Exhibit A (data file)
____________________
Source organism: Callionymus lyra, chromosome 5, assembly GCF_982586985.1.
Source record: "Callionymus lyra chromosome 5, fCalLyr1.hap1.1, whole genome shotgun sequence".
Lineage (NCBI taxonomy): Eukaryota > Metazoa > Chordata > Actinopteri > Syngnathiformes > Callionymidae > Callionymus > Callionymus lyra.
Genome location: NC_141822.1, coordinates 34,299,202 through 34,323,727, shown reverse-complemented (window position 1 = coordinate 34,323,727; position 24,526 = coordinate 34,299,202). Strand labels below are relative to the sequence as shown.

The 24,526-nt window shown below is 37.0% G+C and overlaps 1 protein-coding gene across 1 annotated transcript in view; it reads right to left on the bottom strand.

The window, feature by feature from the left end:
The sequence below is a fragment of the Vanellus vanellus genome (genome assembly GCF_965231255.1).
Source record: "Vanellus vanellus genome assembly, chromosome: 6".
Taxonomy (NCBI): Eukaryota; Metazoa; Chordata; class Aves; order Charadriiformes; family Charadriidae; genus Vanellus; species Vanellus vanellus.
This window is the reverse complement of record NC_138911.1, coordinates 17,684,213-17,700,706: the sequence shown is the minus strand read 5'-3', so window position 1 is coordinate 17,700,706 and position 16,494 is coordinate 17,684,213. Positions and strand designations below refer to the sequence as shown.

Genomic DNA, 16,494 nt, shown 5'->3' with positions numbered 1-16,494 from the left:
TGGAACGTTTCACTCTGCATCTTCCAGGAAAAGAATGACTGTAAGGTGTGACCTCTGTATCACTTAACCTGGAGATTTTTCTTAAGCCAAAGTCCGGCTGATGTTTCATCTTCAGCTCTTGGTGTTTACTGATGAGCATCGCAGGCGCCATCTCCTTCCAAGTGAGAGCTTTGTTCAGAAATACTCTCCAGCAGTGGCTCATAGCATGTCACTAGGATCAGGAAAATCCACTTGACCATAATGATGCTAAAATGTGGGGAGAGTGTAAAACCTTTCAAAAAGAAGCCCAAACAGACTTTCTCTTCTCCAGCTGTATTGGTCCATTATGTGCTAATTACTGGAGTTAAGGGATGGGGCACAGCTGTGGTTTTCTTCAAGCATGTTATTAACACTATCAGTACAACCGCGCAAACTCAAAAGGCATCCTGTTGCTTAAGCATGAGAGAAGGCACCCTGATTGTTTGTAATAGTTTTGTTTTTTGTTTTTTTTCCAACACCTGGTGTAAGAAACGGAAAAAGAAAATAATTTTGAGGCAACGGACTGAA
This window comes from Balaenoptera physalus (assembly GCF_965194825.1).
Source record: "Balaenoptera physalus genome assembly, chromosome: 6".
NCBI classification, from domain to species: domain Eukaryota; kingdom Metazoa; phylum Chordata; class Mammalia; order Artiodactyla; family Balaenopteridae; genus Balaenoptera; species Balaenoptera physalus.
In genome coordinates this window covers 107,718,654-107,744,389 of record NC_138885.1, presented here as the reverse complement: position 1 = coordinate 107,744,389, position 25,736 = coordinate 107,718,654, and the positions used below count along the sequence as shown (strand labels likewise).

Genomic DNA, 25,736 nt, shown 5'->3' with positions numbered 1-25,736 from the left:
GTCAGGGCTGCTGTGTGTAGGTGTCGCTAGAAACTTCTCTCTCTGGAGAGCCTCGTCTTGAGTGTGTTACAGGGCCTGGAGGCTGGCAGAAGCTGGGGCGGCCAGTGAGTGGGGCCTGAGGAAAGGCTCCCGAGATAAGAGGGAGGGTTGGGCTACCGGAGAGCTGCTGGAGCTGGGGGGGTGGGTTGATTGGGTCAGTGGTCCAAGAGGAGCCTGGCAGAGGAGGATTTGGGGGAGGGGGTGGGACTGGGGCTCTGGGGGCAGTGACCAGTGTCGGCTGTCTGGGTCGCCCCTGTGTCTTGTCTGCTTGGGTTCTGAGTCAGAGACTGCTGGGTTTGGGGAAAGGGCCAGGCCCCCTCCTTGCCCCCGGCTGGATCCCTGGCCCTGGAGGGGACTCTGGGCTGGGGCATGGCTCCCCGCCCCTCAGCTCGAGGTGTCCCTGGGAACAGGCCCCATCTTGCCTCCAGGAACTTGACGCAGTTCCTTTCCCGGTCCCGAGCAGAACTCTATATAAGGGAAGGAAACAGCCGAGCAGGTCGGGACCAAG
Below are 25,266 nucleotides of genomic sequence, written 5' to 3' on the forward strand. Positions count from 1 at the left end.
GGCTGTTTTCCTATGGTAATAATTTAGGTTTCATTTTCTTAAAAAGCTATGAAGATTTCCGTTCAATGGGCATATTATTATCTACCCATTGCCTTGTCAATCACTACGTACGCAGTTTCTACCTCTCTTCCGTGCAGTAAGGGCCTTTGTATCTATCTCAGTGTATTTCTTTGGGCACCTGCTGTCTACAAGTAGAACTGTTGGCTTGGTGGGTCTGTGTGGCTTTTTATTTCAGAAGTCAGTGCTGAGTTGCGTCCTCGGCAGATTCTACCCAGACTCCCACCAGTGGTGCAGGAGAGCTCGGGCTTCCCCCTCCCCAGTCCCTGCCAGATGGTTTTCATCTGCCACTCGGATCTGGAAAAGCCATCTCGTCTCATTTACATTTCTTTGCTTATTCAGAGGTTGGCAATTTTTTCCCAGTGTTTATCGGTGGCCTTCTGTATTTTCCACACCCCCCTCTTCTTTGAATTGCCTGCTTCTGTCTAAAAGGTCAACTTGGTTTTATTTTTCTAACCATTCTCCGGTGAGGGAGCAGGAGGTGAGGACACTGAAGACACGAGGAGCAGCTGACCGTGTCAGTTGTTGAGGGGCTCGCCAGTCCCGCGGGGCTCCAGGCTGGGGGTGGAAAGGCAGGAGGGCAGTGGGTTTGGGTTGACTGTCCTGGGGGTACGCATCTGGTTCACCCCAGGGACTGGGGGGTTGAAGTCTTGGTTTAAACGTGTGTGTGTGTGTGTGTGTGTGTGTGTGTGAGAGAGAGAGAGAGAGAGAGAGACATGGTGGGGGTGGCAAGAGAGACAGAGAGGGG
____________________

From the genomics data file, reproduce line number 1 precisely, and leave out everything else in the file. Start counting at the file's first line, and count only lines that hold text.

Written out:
Source organism: Callionymus lyra, chromosome 5, assembly GCF_982586985.1.